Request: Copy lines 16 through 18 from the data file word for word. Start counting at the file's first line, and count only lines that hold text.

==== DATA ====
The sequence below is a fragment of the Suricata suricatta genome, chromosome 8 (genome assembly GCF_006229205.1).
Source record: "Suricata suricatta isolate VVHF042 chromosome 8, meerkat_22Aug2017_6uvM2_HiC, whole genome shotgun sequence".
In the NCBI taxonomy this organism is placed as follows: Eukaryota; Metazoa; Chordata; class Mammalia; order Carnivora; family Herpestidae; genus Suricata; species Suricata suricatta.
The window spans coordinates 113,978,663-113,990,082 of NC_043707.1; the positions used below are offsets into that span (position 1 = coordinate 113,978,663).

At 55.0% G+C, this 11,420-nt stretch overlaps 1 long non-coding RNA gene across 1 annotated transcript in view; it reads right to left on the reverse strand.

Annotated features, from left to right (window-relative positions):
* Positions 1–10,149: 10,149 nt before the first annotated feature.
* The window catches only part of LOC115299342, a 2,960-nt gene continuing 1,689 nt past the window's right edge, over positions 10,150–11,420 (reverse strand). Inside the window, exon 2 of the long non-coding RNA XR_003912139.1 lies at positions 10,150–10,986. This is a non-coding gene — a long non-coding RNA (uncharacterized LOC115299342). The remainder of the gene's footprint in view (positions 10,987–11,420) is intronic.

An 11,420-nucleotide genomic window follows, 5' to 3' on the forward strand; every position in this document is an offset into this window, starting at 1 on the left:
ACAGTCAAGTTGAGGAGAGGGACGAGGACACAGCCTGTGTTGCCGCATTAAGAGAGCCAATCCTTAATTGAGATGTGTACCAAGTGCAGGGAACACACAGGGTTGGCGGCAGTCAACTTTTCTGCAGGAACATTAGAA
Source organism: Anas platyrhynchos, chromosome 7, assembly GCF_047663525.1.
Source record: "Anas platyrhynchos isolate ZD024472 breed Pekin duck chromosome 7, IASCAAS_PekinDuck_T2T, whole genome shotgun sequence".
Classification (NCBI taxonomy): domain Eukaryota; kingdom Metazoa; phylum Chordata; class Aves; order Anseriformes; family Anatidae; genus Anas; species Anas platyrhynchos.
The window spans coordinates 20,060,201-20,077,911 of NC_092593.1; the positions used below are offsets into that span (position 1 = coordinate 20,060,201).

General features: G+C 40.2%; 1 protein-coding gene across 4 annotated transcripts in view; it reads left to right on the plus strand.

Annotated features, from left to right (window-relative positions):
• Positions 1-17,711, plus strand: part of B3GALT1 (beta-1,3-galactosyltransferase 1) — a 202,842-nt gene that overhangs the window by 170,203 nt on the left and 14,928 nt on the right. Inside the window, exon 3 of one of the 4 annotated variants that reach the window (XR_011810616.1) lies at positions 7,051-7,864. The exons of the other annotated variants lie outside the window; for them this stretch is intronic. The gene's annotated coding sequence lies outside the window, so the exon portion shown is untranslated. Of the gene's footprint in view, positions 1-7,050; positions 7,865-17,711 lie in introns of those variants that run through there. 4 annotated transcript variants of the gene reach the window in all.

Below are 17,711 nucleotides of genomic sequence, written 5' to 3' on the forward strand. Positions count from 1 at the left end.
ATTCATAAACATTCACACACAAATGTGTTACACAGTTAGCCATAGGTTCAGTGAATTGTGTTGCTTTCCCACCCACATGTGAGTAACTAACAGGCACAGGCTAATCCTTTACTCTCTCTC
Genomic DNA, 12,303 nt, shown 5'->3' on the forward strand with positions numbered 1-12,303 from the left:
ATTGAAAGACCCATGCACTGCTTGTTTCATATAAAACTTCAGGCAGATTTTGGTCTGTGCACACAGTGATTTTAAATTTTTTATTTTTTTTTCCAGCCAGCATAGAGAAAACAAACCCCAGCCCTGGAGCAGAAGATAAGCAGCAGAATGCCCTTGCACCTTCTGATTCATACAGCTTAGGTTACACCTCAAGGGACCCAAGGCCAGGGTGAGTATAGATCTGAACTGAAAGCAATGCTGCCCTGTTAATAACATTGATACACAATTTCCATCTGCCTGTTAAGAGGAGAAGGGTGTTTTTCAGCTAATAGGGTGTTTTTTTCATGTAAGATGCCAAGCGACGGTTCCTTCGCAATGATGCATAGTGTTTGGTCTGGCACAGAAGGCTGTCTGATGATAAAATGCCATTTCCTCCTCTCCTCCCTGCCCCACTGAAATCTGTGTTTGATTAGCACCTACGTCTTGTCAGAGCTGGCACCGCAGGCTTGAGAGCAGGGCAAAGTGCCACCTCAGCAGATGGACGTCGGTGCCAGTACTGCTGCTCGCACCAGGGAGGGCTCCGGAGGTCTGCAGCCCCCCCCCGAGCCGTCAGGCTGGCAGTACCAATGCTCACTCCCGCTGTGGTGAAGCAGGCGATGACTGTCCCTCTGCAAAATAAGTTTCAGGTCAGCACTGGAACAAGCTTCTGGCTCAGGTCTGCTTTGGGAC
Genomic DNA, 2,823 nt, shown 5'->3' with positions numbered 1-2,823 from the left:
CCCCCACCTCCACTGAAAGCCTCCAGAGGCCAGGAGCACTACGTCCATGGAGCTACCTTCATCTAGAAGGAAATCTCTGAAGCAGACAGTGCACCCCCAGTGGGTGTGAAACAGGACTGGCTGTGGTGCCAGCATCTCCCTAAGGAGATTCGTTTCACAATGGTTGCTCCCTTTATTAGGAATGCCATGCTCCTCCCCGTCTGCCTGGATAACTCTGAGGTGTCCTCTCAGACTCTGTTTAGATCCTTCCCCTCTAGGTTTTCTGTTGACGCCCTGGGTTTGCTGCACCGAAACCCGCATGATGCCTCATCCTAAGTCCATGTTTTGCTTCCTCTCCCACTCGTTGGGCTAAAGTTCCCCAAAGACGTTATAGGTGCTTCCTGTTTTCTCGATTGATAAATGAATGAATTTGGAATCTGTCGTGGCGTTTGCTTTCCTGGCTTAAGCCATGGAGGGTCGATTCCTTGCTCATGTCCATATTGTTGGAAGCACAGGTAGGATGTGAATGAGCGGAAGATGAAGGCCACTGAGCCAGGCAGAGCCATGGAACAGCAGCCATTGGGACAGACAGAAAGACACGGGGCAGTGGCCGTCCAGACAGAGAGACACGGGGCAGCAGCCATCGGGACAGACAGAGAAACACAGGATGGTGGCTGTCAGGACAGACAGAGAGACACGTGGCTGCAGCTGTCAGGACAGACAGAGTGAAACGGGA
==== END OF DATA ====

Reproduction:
Annotated features, from left to right (window-relative positions):
• Positions 1-17,711, plus strand: part of B3GALT1 (beta-1,3-galactosyltransferase 1) — a 202,842-nt gene that overhangs the window by 170,203 nt on the left and 14,928 nt on the right. Inside the window, exon 3 of one of the 4 annotated variants that reach the window (XR_011810616.1) lies at positions 7,051-7,864. The exons of the other annotated variants lie outside the window; for them this stretch is intronic. The gene's annotated coding sequence lies outside the window, so the exon portion shown is untranslated. Of the gene's footprint in view, positions 1-7,050; positions 7,865-17,711 lie in introns of those variants that run through there. 4 annotated transcript variants of the gene reach the window in all.

Below are 17,711 nucleotides of genomic sequence, written 5' to 3' on the forward strand. Positions count from 1 at the left end.